I've gone through your posts and responded to each question accordingly...
...The top is butcher block, very old and distressed...
The top technically is not "butcher block" at all. That term is thrown around a great deal by dealers "selling" these, but with little knowledge of there proper treatment, what they are made of, or how to re-purpose them properly.
From what I can glean from just your photos, and my experience with very similar reclaimed materials is this is (most likely?) quarter sawn Douglas Fir wood stripping. It may have been already re-purposed once from an old bowling alley floor, as the field floors of the lanes (especially out west) are often a Pine species and/or Douglas Fir. This re-purposing for factory and industrial application was common between WWI and just after WWII. The factories that made the floors also did just make the long bench tops themselves so its hard to really tell without a full providence of the piece and its circa dates.
The give away on this top and its history is the end grain patterning (very tight and likely between 1900 and 1930 in orgin?) as well as the very common (but unusual outside this application) joinery system employed for this type of wood stripping assembly method. Its vernacular name is "alley T&G" or "ally joint" for the slang. It is a type of tongue and grove joinery system.
Below photo is a more contemporary version of it:
...I intend to use it as my kitchen island, and it needs a finish that I can wipe down daily. The wood is oil stained in places, has some gouges and pits and small holes. I have sanded on it, but I can't completely get rid of the splinters. Each time I get through a section, new splinters form...
The "splintering" is common for this species.
As you are learning, just sanding will only reveal more and more interstitial distress fractures deeper in the top.
... I don't want to lose the distressed look, so I'm looking for the best way to preserve that while giving a smooth finish...
There are several available to you. Some are contemporary "film finishes" that I DO NOT recommend nor advise on. The others (traditional oil-wax-rosin blends) are germane to not only the industry, but also your intended used as a food prep surface.
...I don't want to fill the holes and gouges with putty, so I was leaning toward an epoxy bar top finish, but a high-gloss finish is not my preferred flavor for this project...
I have used epoxies for such projects, but this is not something I typically recommend unless I'm doing the work myself to those without experience with these very specific finishing methods. Epoxy work is often (very often!!!) not done well and its hare to see that until it's too late.
I would go with natural finish from a company like Heritage Finishes
or The Real Milk Paint Company.
I've worked with both for over 20 years. These small companies make a living from traditional/natural finishes, love their craft and art and love helping folks. If you are set on an epoxy...(not recommend at all as it is typically used)...I do work in it for some applications (vivarium, abattoir floor/walls, etc.)...and then I go with EcoPoxy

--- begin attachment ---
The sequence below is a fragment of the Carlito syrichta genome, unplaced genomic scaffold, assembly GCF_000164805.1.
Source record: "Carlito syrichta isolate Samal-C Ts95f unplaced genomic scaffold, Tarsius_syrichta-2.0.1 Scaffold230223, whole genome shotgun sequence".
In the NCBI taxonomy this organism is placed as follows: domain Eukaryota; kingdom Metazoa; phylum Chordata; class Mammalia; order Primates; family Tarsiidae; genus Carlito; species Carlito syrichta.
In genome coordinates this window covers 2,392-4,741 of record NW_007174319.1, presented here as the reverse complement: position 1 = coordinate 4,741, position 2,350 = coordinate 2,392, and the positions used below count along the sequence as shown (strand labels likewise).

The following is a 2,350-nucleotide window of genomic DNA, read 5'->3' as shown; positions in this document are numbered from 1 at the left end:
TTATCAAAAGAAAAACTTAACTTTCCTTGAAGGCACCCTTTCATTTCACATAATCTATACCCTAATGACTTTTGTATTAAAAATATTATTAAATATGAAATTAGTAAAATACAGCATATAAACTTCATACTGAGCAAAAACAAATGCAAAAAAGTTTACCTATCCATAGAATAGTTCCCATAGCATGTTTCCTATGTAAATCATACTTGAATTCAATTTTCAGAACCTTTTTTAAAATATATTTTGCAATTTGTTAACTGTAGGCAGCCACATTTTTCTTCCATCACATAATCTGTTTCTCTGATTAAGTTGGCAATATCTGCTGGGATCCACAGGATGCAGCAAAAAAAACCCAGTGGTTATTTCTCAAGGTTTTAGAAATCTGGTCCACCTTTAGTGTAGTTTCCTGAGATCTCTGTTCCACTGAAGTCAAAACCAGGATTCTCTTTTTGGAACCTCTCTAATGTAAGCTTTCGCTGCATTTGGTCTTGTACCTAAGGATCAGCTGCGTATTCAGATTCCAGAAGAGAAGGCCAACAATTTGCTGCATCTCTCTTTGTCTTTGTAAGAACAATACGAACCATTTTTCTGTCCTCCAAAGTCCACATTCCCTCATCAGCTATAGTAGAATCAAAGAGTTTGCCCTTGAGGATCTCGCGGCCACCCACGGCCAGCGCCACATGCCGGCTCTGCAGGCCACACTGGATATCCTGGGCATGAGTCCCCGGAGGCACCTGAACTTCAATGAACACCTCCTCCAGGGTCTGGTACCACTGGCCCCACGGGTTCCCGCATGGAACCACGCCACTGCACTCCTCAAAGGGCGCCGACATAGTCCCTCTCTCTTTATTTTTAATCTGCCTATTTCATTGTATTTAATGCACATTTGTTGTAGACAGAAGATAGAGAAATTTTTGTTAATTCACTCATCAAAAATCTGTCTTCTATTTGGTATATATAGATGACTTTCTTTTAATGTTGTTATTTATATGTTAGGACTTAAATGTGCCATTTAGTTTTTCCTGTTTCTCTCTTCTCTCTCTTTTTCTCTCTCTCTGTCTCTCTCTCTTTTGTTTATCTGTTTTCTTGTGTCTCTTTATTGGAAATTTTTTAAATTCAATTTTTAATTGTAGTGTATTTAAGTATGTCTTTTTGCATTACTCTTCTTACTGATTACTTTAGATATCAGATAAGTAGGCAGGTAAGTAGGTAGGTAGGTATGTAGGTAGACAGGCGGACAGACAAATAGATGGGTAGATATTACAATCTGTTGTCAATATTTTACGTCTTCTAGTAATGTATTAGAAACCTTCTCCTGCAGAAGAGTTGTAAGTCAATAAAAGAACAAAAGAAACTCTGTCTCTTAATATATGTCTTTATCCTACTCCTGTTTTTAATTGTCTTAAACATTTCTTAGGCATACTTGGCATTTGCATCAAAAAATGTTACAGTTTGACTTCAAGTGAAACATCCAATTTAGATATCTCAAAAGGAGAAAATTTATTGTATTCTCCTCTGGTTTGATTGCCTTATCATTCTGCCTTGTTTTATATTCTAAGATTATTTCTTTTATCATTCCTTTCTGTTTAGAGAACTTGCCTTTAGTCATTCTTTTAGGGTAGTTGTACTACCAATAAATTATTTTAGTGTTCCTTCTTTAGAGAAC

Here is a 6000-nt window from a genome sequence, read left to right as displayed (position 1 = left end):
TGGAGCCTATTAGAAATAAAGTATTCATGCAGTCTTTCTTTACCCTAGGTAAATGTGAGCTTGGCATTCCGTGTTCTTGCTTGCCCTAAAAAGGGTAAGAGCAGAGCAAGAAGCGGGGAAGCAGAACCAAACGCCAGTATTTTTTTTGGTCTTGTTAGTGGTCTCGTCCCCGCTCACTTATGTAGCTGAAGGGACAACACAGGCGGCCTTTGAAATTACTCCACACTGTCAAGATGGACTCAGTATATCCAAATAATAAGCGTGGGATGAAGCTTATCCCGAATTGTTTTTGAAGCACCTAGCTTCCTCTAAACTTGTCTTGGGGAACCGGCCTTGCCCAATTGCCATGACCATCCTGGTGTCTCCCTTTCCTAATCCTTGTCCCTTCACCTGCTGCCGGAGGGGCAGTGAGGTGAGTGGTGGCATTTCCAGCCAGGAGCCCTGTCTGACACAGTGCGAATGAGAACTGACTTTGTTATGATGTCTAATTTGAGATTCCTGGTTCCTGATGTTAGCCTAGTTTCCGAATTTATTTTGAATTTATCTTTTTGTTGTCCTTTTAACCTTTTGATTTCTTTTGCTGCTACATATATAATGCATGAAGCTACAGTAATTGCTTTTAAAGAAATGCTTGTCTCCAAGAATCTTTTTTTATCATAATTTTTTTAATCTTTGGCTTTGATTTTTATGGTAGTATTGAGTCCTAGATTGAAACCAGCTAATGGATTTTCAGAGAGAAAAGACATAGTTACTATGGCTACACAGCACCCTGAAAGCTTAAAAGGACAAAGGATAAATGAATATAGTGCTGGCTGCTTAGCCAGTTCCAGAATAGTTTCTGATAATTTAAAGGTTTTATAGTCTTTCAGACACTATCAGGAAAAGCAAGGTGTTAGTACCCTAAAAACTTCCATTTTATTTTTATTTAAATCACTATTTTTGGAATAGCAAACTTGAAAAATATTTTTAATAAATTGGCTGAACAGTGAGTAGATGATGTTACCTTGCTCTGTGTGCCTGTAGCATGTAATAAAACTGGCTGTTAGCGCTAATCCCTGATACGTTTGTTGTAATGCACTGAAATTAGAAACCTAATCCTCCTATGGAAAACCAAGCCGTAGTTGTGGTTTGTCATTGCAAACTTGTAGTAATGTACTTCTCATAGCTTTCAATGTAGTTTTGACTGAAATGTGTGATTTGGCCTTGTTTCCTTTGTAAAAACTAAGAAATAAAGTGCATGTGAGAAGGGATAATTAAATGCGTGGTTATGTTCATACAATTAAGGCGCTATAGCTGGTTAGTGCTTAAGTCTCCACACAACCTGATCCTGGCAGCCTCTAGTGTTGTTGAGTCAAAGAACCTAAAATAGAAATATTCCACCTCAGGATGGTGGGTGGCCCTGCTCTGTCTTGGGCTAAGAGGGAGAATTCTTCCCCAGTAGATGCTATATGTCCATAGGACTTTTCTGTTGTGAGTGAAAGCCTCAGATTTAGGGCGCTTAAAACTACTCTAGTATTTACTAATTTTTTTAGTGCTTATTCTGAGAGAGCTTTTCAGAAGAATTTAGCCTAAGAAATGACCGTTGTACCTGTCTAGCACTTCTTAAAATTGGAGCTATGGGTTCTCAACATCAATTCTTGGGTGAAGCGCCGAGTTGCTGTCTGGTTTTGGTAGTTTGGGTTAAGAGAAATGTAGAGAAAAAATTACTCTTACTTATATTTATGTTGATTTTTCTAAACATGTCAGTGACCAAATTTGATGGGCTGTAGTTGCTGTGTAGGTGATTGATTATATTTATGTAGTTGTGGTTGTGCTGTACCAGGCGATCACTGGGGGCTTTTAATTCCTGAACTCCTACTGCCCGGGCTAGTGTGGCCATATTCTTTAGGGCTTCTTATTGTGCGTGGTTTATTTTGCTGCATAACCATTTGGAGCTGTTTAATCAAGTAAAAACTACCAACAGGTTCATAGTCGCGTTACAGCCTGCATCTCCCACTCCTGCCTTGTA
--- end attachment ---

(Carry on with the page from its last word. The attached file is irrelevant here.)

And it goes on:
however the application modalities are very specific in focus and application for both means, and material chosen. I will not give that information out publicly so you would have to email me.
...I have read about methods of sanding the finished epoxy with 1500 grit and then waxing to produce a more satin finish, and also covering the finished epoxy with a satin polyurethane. Does anyone have experience with either of these, or is there a different process I should consider?
Experience?...YES!...quite a bit, and neither "waxing" nor "Polyurethanes" are recommended at all in your project's goal parameters.
...If I decide to go with the epoxy, will the oil-stained sections cause the coating to fail?...
Very likely and a common issue with such projects. Again, you will have to email me for details because if you are going to use an epoxy, this top needs a poultice cleansing be applied to the stained areas and I do not share that info publicly.
DO NOT APPLY A POLYURETHANE!!!
...I don't want the BBQ Joint look either. When you said to fill the holes with epoxy, do you mean just spreading it on with a putty knife or squeegee until the surface is flat? My next question would be, how long should I wait before applying the polyurethane?
I also do not recommend any form of "surface flooding" for this type of food prep surface nor in general.
... Do I need to look for something that's "food safe"?
YES!!! not all "plastic film finish" are safe. They may cure, yet not react well to citrus, and other food oils.
...This afternoon I'll start with the wood hardener. I'll definitely keep you updated!
This too may not have been food safe. Some are, some are not...
...I think you can brush the epoxy on, rather than "flooding" it on, and it won't give the appearance of the plastic layer. And from what I've read, you can put a poly coat on top of that to get the sheen you want. I dunno. I'm going to try on a crusty old board too, before I commit.
No flooding is recommend nor the poly as stated above.
Look forward to an email if any of the above is to your interest.